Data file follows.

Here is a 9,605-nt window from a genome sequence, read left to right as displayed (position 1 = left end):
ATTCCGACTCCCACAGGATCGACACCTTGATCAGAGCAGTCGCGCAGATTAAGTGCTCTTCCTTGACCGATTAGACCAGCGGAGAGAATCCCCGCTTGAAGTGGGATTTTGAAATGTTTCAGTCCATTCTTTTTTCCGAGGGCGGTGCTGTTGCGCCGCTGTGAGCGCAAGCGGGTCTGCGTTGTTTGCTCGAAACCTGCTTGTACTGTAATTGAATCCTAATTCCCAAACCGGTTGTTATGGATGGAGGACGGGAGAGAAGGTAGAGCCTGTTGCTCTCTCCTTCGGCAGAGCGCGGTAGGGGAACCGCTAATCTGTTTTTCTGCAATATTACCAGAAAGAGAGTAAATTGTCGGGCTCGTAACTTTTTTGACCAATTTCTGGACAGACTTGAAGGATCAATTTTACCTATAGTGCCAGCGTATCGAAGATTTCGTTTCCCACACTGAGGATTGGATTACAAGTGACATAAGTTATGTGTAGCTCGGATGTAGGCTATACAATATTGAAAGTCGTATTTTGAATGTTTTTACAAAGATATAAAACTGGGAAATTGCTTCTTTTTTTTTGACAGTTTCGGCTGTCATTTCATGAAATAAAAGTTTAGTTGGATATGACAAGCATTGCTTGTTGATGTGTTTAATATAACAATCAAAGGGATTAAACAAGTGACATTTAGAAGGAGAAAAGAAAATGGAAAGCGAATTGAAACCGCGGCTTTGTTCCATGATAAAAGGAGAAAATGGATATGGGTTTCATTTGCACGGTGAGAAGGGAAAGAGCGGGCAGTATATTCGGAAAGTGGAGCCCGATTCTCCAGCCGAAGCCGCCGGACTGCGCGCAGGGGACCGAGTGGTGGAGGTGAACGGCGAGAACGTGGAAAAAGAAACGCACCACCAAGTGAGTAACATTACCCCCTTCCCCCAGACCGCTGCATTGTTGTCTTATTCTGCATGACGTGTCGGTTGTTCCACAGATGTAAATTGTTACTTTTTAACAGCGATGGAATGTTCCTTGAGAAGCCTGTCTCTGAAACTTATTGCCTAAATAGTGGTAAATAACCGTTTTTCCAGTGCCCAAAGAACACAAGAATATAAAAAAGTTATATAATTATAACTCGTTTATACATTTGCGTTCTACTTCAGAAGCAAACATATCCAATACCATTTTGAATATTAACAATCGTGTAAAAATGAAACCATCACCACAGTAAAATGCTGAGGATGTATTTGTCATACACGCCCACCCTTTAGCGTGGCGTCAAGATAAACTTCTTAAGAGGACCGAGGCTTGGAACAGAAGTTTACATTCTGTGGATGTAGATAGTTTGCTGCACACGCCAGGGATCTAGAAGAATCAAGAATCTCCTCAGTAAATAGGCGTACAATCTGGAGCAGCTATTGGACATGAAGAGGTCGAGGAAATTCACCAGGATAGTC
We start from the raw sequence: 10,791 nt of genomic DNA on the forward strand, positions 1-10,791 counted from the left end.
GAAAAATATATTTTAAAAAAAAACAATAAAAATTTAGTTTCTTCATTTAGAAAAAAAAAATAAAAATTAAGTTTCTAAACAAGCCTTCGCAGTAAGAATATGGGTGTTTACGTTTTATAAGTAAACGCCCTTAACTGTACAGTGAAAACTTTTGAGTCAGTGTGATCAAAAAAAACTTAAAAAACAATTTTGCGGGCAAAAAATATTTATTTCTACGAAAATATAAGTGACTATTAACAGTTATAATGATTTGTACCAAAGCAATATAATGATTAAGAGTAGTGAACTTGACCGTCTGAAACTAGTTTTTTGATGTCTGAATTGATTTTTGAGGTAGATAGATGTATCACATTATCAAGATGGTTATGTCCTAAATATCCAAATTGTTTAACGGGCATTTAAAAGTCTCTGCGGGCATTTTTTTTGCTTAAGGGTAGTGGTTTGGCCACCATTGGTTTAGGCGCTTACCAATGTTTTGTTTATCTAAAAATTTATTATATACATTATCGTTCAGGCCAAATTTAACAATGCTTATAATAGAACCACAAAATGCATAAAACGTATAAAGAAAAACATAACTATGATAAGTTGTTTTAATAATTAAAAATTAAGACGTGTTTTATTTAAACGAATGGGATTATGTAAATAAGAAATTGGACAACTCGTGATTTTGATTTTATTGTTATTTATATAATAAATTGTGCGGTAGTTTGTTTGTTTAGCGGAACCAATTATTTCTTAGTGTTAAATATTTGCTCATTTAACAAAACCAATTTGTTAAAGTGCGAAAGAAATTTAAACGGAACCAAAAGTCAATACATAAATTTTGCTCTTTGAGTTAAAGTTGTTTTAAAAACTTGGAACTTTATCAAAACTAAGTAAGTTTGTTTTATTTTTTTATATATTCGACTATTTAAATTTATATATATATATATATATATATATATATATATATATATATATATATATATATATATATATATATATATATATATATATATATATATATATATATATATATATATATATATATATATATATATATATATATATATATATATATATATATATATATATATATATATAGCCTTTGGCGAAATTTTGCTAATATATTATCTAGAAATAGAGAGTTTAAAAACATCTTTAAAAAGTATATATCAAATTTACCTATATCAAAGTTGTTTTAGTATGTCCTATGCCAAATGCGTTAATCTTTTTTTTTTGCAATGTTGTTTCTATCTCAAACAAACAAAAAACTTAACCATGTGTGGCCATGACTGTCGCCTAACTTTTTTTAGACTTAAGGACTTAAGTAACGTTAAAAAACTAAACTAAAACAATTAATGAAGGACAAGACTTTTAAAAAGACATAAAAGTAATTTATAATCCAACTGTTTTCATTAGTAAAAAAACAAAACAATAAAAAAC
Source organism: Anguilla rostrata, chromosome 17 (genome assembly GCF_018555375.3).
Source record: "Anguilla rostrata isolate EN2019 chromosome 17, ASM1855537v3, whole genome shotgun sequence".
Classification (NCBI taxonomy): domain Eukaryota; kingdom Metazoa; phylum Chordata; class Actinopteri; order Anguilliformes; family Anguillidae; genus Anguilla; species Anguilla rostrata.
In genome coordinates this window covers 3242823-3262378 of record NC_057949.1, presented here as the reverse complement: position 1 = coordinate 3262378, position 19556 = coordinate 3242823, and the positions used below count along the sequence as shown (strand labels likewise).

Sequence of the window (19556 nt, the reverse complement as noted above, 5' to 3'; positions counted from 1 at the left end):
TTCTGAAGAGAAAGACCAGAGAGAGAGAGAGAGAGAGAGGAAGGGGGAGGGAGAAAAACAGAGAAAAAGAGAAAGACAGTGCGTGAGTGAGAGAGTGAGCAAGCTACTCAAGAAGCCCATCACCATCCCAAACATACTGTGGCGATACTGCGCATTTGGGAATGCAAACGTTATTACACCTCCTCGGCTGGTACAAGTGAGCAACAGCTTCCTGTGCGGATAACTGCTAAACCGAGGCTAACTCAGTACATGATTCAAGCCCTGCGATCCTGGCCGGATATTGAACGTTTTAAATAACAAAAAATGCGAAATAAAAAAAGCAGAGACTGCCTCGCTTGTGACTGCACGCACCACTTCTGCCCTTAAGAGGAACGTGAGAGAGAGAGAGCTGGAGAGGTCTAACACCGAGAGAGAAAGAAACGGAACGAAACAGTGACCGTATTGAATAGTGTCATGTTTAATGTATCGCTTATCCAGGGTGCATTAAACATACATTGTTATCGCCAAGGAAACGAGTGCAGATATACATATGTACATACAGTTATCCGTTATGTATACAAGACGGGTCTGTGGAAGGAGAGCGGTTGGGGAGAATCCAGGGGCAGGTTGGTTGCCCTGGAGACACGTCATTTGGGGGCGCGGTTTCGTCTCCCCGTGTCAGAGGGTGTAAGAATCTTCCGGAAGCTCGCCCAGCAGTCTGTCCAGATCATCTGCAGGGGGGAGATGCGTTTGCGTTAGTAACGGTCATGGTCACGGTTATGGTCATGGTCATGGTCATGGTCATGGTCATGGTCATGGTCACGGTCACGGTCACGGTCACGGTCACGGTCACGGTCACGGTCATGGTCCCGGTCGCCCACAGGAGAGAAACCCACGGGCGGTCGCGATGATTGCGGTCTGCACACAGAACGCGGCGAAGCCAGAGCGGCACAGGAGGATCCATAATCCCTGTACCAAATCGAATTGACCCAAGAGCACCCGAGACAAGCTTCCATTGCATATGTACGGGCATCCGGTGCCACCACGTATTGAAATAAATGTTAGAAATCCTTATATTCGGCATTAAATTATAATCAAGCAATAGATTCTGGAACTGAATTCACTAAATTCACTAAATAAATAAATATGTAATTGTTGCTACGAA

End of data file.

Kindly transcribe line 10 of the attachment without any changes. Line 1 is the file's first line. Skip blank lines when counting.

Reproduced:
TTCTGAAGAGAAAGACCAGAGAGAGAGAGAGAGAGAGAGGAAGGGGGAGGGAGAAAAACAGAGAAAAAGAGAAAGACAGTGCGTGAGTGAGAGAGTGAGCAAGCTACTCAAGAAGCCCATCACCATCCCAAACATACTGTGGCGATACTGCGCATTTGGGAATGCAAACGTTATTACACCTCCTCGGCTGGTACAAGTGAGCAACAGCTTCCTGTGCGGATAACTGCTAAACCGAGGCTAACTCAGTACATGATTCAAGCCCTGCGATCCTGGCCGGATATTGAACGTTTTAAATAACAAAAAATGCGAAATAAAAAAAGCAGAGACTGCCTCGCTTGTGACTGCACGCACCACTTCTGCCCTTAAGAGGAACGTGAGAGAGAGAGAGCTGGAGAGGTCTAACACCGAGAGAGAAAGAAACGGAACGAAACAGTGACCGTATTGAATAGTGTCATGTTTAATGTATCGCTTATCCAGGGTGCATTAAACATACATTGTTATCGCCAAGGAAACGAGTGCAGATATACATATGTACATACAGTTATCCGTTATGTATACAAGACGGGTCTGTGGAAGGAGAGCGGTTGGGGAGAATCCAGGGGCAGGTTGGTTGCCCTGGAGACACGTCATTTGGGGGCGCGGTTTCGTCTCCCCGTGTCAGAGGGTGTAAGAATCTTCCGGAAGCTCGCCCAGCAGTCTGTCCAGATCATCTGCAGGGGGGAGATGCGTTTGCGTTAGTAACGGTCATGGTCACGGTTATGGTCATGGTCATGGTCATGGTCATGGTCATGGTCATGGTCACGGTCACGGTCACGGTCACGGTCACGGTCACGGTCACGGTCATGGTCCCGGTCGCCCACAGGAGAGAAACCCACGGGCGGTCGCGATGATTGCGGTCTGCACACAGAACGCGGCGAAGCCAGAGCGGCACAGGAGGATCCATAATCCCTGTACCAAATCGAATTGACCCAAGAGCACCCGAGACAAGCTTCCATTGCATATGTACGGGCATCCGGTGCCACCACGTATTGAAATAAATGTTAGAAATCCTTATATTCGGCATTAAATTATAATCAAGCAATAGATTCTGGAACTGAATTCACTAAATTCACTAAATAAATAAATATGTAATTGTTGCTACGAA